One memorable encounter began with me high above the street in a parking garage. After surveying the situation, I kicked a car down as the patrol on the road below moved by, and followed it by throwing an explosive barrel down to remove some of the soldiers who had responded to their fallen comrades. I spotted a nearby pillar and formulated a basic plan; I shot the barrel, sending bodies flying, before jumping down behind the burning wreckage. I then cloaked and ducked around behind the enclosing enemy before stealth killing one, and running behind the pillar to recharge suit energy and reload under a hail of gunfire. I activated armour, leant out and downed two guys closing in on my position before leaning back in. I crouched and took a better look at my environment, formulating another basic plan. I activated cloak and swiftly flanked my opponents, before dropping a grenade under the nearby truck mounted machine gun, before sprinting back behind the nearby wreckage as it erupted behind me. I once again activated armour and stood up, engaging the last two remaining guys front on. As I stood victorious and reloaded, I heard yelling coming from the distance; my opponents had managed to get a flair off and had called in a bevy of reinforcements.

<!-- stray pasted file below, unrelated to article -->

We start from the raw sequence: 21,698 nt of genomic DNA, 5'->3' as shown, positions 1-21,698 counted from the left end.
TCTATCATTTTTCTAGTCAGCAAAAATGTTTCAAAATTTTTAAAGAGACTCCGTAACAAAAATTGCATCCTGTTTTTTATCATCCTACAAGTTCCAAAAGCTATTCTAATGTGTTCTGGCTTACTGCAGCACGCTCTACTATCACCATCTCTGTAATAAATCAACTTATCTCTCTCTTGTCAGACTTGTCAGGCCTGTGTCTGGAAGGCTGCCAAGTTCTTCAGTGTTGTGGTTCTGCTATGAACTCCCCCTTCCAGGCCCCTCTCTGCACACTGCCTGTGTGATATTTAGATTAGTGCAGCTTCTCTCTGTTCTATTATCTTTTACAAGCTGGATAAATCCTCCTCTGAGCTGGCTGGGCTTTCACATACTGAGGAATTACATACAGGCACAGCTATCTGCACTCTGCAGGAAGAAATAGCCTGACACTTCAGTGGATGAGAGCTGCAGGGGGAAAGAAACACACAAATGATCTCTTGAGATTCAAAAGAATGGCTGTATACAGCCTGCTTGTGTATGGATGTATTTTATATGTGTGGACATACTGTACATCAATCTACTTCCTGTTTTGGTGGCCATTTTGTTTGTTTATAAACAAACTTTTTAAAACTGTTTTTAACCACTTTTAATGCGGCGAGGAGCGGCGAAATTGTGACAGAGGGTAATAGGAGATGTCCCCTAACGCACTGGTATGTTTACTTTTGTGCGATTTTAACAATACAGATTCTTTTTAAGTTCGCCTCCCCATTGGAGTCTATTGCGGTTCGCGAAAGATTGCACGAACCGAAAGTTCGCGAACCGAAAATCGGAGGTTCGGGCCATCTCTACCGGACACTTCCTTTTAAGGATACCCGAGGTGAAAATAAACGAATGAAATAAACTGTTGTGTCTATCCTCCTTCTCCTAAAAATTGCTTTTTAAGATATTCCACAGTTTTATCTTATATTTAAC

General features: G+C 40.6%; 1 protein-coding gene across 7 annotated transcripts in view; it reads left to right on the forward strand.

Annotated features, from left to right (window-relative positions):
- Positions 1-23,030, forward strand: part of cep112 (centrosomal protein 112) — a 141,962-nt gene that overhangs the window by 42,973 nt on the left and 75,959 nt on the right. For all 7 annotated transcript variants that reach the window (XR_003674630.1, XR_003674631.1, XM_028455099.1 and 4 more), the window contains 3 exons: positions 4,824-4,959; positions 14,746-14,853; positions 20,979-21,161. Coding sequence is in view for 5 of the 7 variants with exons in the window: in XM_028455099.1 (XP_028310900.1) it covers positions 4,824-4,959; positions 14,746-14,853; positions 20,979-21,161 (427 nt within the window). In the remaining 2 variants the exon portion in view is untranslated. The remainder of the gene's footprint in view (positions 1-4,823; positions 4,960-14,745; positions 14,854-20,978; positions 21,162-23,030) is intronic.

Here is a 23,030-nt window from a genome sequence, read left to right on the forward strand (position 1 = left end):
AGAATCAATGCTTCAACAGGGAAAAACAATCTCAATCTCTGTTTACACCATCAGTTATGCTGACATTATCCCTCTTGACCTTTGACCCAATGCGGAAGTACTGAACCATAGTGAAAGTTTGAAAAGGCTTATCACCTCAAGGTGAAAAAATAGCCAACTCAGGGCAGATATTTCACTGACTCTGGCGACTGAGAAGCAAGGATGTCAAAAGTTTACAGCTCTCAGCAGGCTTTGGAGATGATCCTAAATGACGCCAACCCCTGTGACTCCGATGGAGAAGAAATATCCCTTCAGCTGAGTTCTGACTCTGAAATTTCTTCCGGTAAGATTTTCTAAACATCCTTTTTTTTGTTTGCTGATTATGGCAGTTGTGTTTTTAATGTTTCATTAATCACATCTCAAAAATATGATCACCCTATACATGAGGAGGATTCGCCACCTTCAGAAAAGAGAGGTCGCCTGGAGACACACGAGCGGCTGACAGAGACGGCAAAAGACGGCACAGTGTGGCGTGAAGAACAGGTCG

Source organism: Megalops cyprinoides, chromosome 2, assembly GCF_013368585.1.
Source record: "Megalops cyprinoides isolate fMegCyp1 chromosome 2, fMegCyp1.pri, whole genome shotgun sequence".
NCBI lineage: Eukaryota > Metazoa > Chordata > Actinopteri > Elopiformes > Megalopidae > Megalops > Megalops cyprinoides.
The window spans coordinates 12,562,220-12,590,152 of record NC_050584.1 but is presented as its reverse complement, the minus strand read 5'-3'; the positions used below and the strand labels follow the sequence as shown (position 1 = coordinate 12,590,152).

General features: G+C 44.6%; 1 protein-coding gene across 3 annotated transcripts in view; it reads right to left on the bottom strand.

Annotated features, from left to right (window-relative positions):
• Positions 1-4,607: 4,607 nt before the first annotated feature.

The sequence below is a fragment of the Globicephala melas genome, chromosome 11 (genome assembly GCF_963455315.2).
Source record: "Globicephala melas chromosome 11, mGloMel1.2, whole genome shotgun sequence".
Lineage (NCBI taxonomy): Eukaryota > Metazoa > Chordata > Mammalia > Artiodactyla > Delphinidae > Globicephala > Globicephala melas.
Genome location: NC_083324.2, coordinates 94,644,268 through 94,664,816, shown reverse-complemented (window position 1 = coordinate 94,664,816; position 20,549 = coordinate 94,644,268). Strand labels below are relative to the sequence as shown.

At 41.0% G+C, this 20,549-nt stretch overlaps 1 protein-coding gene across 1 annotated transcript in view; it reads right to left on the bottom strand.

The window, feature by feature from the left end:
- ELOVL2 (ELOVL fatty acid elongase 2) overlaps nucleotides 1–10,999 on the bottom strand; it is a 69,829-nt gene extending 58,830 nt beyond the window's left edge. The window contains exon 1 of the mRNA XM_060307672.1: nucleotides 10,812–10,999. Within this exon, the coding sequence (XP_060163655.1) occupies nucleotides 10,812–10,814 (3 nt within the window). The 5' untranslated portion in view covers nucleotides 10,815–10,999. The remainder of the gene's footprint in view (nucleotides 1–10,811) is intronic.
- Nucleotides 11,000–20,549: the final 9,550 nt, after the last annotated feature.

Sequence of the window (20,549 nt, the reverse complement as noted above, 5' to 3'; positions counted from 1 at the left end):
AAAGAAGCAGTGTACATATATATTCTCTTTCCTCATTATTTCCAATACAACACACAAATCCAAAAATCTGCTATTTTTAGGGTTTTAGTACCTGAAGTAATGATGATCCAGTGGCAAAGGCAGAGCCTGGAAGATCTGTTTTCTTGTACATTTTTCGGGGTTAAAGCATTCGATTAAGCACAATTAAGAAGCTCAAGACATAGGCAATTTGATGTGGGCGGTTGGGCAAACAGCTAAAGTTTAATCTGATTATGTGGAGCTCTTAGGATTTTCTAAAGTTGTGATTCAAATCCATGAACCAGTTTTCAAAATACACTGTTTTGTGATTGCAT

This type of encounter is very common, and forms the basis of Crysis 2. And it absolutely bloody rocks.
After a number of encounters, you eventually come face to face with the alien invaders from Crysis. However, they’ve undergone a significant transformation since the original, and not for the better – which is one of my major issues with Crysis 2. Instead of squid-like monsters flying too and froe, catching you off guard and forcing you to change up your tactics from those you used against the human opponents, they’re more humanoid like in their appearance and behaviour. Instead of tentacle monstrosities from beyond the stars (or under the ground, as it might be) we get aliens that wouldn’t look too out of place in Halo. Instead of freezing the environment for terraforming purposes, they now recycle human bodies to form bio-matter. What this means is that the feeling of originality that the aliens brought to Crysis is lost. Nearly entirely. They behave much like the human opponents, and although they jump around a bit more, it results in far too similar firefights for my liking. None of these changes are explained, I might add.
Considering that the squids in Crysis were capable of self-propulsion and able to fly around the environment, it seems illogical that the aliens would then deploy units that can’t fly as the focus of their invading force into the urban environment of New York City; flight would be an incredible tactical advantage or at the very least a terrific supplement to their ground forces. Furthermore, it was explained in Crysis that the alien’s suits enabled them to survive the different conditions of Earth, and that the freezing was apart of their colonization efforts. However, the aliens in Crysis 2 are mostly uncovered and exposed to the environmental conditions of our planet. It simply doesn’t make sense. Now, if they wanted more human-like aliens, that’s fine; include the alien’s from Crysis in tangent with the aliens in Crysis 2 and make them feel like a big, multi-tiered invasion force. Instead, the aliens now look, act and simply feel like an entirely different enemy than the first game; it hurts the overall experience quite a bit considering it’s supposed to be a direct sequel.